Here’s part 2 of my post about aspects of Corsica that I find inspiring as a writer. Some of them appear in my novels The House at Zaronza and The Corsican Widow, but all of them are things I want to keep experiencing. In writing this post, I have realised that 10 is far too few. So I’ll just have to keep going.
The little train
Corsica’s narrow gauge railway runs from Ajaccio on the west coast to Bastia on the north east coast, with a branch line off to L’Ile Rousse and Calvi. It’s one of the most stunning rail journeys in Europe, cutting through chestnut forests, winding along shelves cut into the rock face and rattling across bridges high over river gorges.
The OH and I took the train (la micheline, as Corsicans affectionately call it) when we went backpacking in Corsica a few years ago. We trundled along, the train scaling the slopes like a faithful donkey, stopping only for livestock on the line. A fantastic way to see the interior of the island. In The House at Zaronza, Maria takes the train from Bastia to Corte on her quest to find her lost love after World War I.
The micheline carriages have now been replaced by rather less romantic, but more comfortable, modern rolling stock.
Walk along the River Tavignanu
In my previous post, I described the town of Corte, one of our favourite places on Corsica. It’s at the confluence of two rivers, the Restonica and the Tavignanu, both running through steep gorges.
A favourite walk is to take the ancient mule track that runs high above the Tavignanu. It’s about 2½ hours to a wooden bridge, where you can paddle in the rock pools and picnic beside them.
You are accompanied by the scent of the maquis, the aromatic vegetation of the hillsides, the sound of the river rushing far below and the cries of birds of prey as they wheel overhead. But take a hat: there is little shade.
Vin de Myrte
An apéritif we love is vin de myrte, myrtle berry wine. This is made with berries picked from the maquis and is a popular drink in Corsica. The best I have tasted is that made by Antoinette Hiver, whose chambres d’hôtes in Saint-Pietro-di-Venaco we stayed at during our backpacking holiday. I couldn’t resist the temptation to mention the drink several times in The House at Zaronza.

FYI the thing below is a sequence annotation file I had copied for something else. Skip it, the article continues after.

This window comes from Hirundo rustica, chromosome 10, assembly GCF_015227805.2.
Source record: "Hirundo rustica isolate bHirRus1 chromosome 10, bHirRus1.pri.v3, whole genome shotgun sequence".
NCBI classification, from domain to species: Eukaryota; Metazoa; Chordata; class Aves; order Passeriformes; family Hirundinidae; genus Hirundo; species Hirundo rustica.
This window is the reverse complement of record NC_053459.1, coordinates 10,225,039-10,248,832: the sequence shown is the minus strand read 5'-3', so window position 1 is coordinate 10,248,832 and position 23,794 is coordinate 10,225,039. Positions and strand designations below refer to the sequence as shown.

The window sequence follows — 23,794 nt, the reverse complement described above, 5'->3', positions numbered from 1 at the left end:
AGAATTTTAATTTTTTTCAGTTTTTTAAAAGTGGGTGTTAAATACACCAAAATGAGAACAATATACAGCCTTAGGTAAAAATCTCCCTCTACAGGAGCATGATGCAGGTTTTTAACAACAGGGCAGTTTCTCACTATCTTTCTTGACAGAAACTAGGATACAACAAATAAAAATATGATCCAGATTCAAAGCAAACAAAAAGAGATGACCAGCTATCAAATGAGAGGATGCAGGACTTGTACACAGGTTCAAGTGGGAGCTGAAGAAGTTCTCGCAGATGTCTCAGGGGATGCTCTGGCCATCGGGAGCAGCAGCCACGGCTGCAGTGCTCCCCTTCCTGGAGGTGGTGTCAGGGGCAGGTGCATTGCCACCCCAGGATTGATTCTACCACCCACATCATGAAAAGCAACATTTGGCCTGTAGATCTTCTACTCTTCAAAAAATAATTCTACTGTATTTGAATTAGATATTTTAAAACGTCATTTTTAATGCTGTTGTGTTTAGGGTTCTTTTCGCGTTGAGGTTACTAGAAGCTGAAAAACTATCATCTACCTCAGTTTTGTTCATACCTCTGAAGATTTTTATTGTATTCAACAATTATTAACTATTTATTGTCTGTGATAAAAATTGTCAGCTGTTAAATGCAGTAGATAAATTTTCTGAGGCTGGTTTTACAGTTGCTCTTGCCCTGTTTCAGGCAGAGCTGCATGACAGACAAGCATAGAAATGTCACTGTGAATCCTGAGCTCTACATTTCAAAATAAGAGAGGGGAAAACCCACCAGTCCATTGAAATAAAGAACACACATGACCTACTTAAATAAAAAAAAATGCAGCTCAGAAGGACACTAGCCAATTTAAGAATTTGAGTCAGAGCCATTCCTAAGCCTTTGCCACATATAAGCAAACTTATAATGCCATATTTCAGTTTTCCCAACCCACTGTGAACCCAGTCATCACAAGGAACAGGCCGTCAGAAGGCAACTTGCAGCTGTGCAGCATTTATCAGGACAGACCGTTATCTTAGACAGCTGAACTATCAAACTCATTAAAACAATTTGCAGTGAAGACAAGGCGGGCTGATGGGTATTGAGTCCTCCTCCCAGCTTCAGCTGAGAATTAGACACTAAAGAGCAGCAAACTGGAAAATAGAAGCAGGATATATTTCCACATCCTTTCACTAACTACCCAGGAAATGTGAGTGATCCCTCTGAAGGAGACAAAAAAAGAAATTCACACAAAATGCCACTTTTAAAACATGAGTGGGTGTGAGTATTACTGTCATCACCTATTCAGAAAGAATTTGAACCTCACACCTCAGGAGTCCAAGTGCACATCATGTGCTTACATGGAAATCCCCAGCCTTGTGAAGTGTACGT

The Corsicans also make a fiery eau de vie de myrte. This is not for the faint-hearted and it’s too strong for me. A restaurateur once served us complimentary glasses of it. Not wishing to offend him by not drinking it, we tipped it into the water jug when no one was looking.
For some people, these are an acquired taste, since they are generally pretty pungent. We love them. They are normally made of goat’s or ewe’s milk, since cows are a relatively recent introduction to the island. Many restaurants offer a plate of Corsican cheeses as well as sweet desserts. Invariably, they are served with fig preserve, which complements the flavour of the cheeses.
Corsicans also make a soft cheese called brocciù (pronounced brotch). This is used in omelettes or in pasta dishes, much as the Italians use ricotta.
Sticking with the food theme, Corsica is covered in parts with dense chestnut forests. They were planted in the 15th century by the Genoese, who possessed the island at that time. The area north east of Corte is called the Castagniccia after the word for chestnut, castagna.
Chestnut flour was once a staple, used for making bread and a kind of polenta. Nowadays, cakes and desserts made with chestnuts are popular restaurant dishes but chestnut cultivation is in decline and the wild pigs mostly eat the nuts. Nonetheless, an annual chestnut fair takes place at Bocognano.
Antoinette Hiver grinds her own chestnut flour with this mini-mill. She makes delicious chestnut biscuits and beignets, which she serves at dinner.
More Corsican gems to follow…
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